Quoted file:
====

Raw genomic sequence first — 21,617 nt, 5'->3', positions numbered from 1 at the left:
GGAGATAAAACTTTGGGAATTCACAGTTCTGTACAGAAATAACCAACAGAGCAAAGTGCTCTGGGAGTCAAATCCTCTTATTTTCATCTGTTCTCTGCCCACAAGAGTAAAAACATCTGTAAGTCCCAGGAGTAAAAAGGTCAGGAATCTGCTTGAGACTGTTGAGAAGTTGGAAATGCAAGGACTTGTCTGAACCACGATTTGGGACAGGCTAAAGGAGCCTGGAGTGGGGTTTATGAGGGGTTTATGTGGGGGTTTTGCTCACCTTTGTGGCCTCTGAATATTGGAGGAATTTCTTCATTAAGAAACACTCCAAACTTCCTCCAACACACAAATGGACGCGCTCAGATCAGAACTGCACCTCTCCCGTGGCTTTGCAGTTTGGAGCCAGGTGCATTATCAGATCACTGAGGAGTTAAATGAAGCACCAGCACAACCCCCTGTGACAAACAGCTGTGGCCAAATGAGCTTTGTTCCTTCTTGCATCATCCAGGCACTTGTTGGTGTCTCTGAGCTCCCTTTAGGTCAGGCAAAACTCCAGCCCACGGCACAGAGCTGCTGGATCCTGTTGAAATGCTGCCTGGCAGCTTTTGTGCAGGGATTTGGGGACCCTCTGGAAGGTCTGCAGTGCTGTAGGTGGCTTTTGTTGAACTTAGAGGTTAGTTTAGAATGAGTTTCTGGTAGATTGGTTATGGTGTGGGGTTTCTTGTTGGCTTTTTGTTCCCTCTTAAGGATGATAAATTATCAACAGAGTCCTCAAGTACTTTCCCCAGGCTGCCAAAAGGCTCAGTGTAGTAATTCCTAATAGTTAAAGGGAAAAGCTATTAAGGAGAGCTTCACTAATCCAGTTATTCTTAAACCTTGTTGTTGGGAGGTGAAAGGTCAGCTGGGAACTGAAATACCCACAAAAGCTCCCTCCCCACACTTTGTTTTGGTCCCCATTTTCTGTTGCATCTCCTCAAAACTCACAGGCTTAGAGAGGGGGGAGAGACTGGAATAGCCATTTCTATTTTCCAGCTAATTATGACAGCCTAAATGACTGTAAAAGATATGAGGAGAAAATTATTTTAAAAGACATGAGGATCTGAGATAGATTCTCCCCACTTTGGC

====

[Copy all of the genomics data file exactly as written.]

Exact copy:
Raw genomic sequence first — 21,617 nt, 5'->3', positions numbered from 1 at the left:
GGAGATAAAACTTTGGGAATTCACAGTTCTGTACAGAAATAACCAACAGAGCAAAGTGCTCTGGGAGTCAAATCCTCTTATTTTCATCTGTTCTCTGCCCACAAGAGTAAAAACATCTGTAAGTCCCAGGAGTAAAAAGGTCAGGAATCTGCTTGAGACTGTTGAGAAGTTGGAAATGCAAGGACTTGTCTGAACCACGATTTGGGACAGGCTAAAGGAGCCTGGAGTGGGGTTTATGAGGGGTTTATGTGGGGGTTTTGCTCACCTTTGTGGCCTCTGAATATTGGAGGAATTTCTTCATTAAGAAACACTCCAAACTTCCTCCAACACACAAATGGACGCGCTCAGATCAGAACTGCACCTCTCCCGTGGCTTTGCAGTTTGGAGCCAGGTGCATTATCAGATCACTGAGGAGTTAAATGAAGCACCAGCACAACCCCCTGTGACAAACAGCTGTGGCCAAATGAGCTTTGTTCCTTCTTGCATCATCCAGGCACTTGTTGGTGTCTCTGAGCTCCCTTTAGGTCAGGCAAAACTCCAGCCCACGGCACAGAGCTGCTGGATCCTGTTGAAATGCTGCCTGGCAGCTTTTGTGCAGGGATTTGGGGACCCTCTGGAAGGTCTGCAGTGCTGTAGGTGGCTTTTGTTGAACTTAGAGGTTAGTTTAGAATGAGTTTCTGGTAGATTGGTTATGGTGTGGGGTTTCTTGTTGGCTTTTTGTTCCCTCTTAAGGATGATAAATTATCAACAGAGTCCTCAAGTACTTTCCCCAGGCTGCCAAAAGGCTCAGTGTAGTAATTCCTAATAGTTAAAGGGAAAAGCTATTAAGGAGAGCTTCACTAATCCAGTTATTCTTAAACCTTGTTGTTGGGAGGTGAAAGGTCAGCTGGGAACTGAAATACCCACAAAAGCTCCCTCCCCACACTTTGTTTTGGTCCCCATTTTCTGTTGCATCTCCTCAAAACTCACAGGCTTAGAGAGGGGGGAGAGACTGGAATAGCCATTTCTATTTTCCAGCTAATTATGACAGCCTAAATGACTGTAAAAGATATGAGGAGAAAATTATTTTAAAAGACATGAGGATCTGAGATAGATTCTCCCCACTTTGGC